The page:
Second Chance Pell

Along with expanding program eligibility, community colleges have been leading advocates to repeal the ban on Pell Grants for incarcerated students, which was implemented as part of broad crime legislation in 1994.  

By increasing financial barriers to education this in turn dramatically decreased the number of educational opportunities available for incarcerated individuals. In 2015, the Department of Education launched the Second Chance Pell Experiment which allowed incarcerated individuals to access Pell Grants to examine the impact it would have on their participation in postsecondary educational opportunities. The program proved, yet again, that providing financial aid to incarcerated students improves their access to postsecondary education and leads to positive outcomes for participants including reduced recidivism, increased employment opportunities upon re-entry, and greater civic engagement. 

In December 2020, our advocacy came to fruition when Congress included Second Chance Pell in the Consolidated Appropriations Act of 2021. The Department of Education then convened rulemaking around Second Chance Pell in the fall of 2021.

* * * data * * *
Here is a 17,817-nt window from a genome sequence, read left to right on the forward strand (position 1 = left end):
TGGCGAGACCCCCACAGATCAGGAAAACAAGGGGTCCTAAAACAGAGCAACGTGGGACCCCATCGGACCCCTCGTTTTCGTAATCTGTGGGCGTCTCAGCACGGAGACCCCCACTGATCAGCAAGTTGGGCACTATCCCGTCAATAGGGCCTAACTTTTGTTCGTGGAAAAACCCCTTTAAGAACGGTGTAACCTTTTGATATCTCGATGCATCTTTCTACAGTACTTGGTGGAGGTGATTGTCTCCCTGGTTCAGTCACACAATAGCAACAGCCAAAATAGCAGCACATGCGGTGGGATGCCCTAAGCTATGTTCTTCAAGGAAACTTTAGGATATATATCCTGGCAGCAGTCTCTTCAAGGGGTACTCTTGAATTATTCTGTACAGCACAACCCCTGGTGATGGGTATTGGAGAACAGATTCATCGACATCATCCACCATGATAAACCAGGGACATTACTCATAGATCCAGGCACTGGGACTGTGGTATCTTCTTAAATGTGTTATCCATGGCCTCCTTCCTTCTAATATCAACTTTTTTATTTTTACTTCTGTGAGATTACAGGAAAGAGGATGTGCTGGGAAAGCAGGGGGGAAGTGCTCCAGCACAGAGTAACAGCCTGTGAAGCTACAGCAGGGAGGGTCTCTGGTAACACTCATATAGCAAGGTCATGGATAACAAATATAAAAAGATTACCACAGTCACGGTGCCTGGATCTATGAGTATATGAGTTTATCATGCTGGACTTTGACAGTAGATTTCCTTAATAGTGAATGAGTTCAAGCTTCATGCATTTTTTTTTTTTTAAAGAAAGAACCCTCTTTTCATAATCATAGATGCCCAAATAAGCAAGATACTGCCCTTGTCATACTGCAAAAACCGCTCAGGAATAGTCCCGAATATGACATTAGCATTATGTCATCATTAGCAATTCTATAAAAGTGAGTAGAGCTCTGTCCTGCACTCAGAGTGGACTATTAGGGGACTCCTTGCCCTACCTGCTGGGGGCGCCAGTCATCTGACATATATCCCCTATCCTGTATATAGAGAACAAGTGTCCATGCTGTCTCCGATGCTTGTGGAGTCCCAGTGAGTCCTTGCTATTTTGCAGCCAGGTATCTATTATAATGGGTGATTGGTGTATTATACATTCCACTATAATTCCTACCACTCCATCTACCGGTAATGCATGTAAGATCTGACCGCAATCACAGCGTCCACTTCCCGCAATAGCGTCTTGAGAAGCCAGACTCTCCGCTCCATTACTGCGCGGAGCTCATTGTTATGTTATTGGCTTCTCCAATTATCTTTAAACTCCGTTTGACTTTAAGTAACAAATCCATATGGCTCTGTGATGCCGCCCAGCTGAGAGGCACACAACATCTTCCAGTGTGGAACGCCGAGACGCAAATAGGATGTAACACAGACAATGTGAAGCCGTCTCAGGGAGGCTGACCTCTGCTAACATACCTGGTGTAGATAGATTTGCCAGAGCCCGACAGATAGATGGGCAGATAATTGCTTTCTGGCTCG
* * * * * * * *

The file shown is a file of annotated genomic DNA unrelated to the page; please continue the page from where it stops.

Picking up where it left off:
This led to the release of final regulations that will reinstate access to the Pell Grant for incarcerated individuals starting July 1, 2023. The regulations outline the guidelines, provisions, and standards postsecondary prison education programs must meet to be eligible to receive Pell Grant funds. To read more about this guidance click, here.  

It is estimated that over 760,000 individuals will benefit from the reinstatement of Second Chance Pell. ACCT anticipates an increase in education programs for incarcerated students this summer and looks forward to the role our institutions will play in expanding access to high-quality postsecondary education for those who are incarcerated, as it is central to community colleges’ open access and equity mission.

Workforce Pell Grant